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No. 04-2089

(D. N.M.)

(D.Ct. No. CR-03-2166-RB)


Before TACHA, Chief Circuit Judge, and PORFILIO and BRORBY, Senior Circuit Judges.

After examining the briefs and appellate record, this panel has determined unanimously that oral argument would not materially assist the determination of this appeal. See Fed. R. App. P. 34(a)(2); 10th Cir. R. 34.1.9(G). The case is therefore ordered submitted without oral argument.

Appellant Jose Luis Espinoza-Pinto, a federal prisoner represented by counsel, pled guilty to one count of reentry of a deported alien previously convicted of an aggravated felony, in violation of 8 U.S.C. § 1326(a)(1) and (2) and (b)(1). The district court sentenced Mr. Espinoza-Pinto to forty-one months imprisonment followed by two years supervised release. Pursuant to an Anders brief filed by his counsel, Mr. Espinoza-Pinto appeals the district court's sentence. See Anders v. California, 386 U.S. 738, 744 (1967). Pursuant to 18 U.S.C. § 3742, we decline to review the appeal of Mr. Espinoza-Pinto's sentence, and accordingly, dismiss his appeal.

After Mr. Espinoza-Pinto pled guilty, the probation officer prepared a presentencing report in which he calculated Mr. Espinoza-Pinto's sentence, determining: 1) his base offense level was 8, pursuant to United States Sentencing Guideline §2L1.2(a); 2) the base level should be increased sixteen levels to 24, pursuant to Sentencing Guideline §2L1.2(b)(a)(A)(ii), because he had been deported following conviction for an aggravated felony that was a crime of violence; 3) he should receive a three-level reduction for acceptance of responsibility, pursuant to Sentencing Guideline §3E1.1; and 4) the total offense level should be 21. Based on Mr. Espinoza-Pinto's prior criminal history, including a prior felony conviction for second-degree robbery, the probation officer calculated his criminal history level at II, resulting in a guideline sentencing range of forty-one to fifty-one months imprisonment. At sentencing, the district court followed the recommendations contained in the presentencing report and sentenced Mr. Espinoza-Pinto at the low end of the applicable guideline range to forty-one months imprisonment.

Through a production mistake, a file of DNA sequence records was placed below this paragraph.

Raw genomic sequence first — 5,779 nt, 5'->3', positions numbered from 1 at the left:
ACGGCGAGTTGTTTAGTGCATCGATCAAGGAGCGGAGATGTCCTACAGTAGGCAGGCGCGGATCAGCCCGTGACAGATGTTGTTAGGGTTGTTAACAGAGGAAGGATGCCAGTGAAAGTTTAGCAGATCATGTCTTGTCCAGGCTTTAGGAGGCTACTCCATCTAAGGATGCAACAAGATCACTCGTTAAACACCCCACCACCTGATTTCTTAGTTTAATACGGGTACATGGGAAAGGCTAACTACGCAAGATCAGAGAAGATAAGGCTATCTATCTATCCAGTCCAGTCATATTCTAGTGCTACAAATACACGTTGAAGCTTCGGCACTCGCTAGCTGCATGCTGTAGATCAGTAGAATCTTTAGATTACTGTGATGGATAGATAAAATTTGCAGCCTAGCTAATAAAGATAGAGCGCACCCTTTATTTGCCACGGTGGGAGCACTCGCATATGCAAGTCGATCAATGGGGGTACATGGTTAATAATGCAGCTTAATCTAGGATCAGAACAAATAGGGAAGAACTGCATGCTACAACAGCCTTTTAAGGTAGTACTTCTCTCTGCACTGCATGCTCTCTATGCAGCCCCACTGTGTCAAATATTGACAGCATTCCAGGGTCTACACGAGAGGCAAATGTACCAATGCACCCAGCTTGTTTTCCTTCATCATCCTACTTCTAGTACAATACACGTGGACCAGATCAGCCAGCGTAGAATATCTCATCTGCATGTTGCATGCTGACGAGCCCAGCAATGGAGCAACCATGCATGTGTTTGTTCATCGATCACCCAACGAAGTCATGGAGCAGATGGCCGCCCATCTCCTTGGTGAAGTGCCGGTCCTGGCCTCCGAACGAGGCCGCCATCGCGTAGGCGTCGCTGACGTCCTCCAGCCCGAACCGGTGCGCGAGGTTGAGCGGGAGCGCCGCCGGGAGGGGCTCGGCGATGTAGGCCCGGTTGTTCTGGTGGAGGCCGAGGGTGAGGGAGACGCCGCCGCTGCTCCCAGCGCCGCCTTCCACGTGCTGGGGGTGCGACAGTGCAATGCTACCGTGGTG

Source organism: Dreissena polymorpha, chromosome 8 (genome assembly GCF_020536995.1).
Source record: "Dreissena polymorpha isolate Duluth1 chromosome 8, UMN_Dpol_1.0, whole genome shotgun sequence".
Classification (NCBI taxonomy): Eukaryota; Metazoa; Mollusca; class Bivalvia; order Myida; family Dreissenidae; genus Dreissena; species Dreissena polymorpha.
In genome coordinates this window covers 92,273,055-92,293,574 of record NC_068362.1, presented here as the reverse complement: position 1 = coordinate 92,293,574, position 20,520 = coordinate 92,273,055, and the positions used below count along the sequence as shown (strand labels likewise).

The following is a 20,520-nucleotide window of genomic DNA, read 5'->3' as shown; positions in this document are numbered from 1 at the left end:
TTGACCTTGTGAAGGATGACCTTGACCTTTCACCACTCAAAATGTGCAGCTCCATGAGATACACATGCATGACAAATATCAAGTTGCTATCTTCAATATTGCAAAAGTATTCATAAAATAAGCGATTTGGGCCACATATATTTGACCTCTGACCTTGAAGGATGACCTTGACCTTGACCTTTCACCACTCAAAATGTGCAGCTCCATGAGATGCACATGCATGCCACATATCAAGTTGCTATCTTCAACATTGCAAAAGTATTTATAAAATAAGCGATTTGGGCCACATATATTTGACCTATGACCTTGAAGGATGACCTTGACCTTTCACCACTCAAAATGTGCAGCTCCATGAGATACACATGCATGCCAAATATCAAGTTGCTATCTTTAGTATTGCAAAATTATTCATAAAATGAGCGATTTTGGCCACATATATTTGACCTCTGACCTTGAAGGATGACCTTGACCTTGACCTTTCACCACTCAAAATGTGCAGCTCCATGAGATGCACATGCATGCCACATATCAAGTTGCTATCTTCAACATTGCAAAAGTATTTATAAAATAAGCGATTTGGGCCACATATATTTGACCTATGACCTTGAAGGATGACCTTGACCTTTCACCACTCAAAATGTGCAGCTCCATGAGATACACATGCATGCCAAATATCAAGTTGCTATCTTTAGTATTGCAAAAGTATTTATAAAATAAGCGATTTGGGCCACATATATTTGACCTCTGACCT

After Mr. Espinoza-Pinto filed a timely notice of appeal, his counsel filed an Anders appeal brief, alleging no meritorious appellate issues exist and requesting an order permitting him to withdraw as counsel. See Anders, 386 U.S. at 744. Specifically, his counsel points out the district court sentenced Mr. Espinoza-Pinto within the applicable guideline range, including the correct offense level and criminal history category. As a result, he suggests this court lacks jurisdiction to review the sentencing decision because the district court did not erroneously apply the guidelines or sentence Mr. Espinoza-Pinto in violation of the law. Pursuant to Anders, this court gave Mr. Espinoza-Pinto an opportunity to raise points in response to the Anders brief, to which he responded, claiming he "waived [his] deportation" at the immigration hearing without knowledge of his rights under the Immigration and Naturalization Act. Id. However, his motion clearly omits facts or information in support of his claim.

Under 18 U.S.C. § 3742(a), a sentence which falls within the Sentencing Guidelines cannot be successfully appealed unless it is imposed in violation of law, as a result of an incorrect application of the Guidelines, or is otherwise premised on facial illegality, improper calculations, or clearly erroneous fact findings. See United States v. Garcia, 919 F.2d 1478, 1479, 1481 (10th Cir. 1990) (relying on 18 U.S.C. § 3742(a)(1) and (2)). In other words, we will not review an appeal concerning a sentence which the defendant has not shown meets these criteria.

With these principles in mind and after a careful review of the record concerning Mr. Espinoza-Pinto's sentence, it is clear he has not shown the district court imposed his sentence in violation of law or as a result of an incorrect application of the Sentencing Guidelines, or that his sentence is otherwise improper under 18 U.S.C. § 3742. Instead, Mr. Espinoza-Pinto's sentence falls within the appropriate guideline range, and as his counsel points out, he was sentenced at the bottom of the applicable guideline range, about which he cannot complain. In addition, Mr. Espinoza-Pinto's pro se argument concerning his initial deportation hearing does not otherwise establish that his sentence is improper under § 3742. Because the criteria to appeal a sentence under 18 U.S.C. § 3742(a) has not been met, we decline to review Mr. Espinoza-Pinto's appeal of his sentence. Accordingly, we grant counsel's request to withdraw and dismiss Mr. Espinoza-Pinto's appeal.

Entered by the Court:


United States Circuit Judge

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*. This order and judgment is not binding precedent except under the doctrines of law of the case, res judicata and collateral estoppel. The court generally disfavors the citation of orders and judgments; nevertheless, an order and judgment may be cited under the terms and conditions of 10th Cir. R. 36.3.

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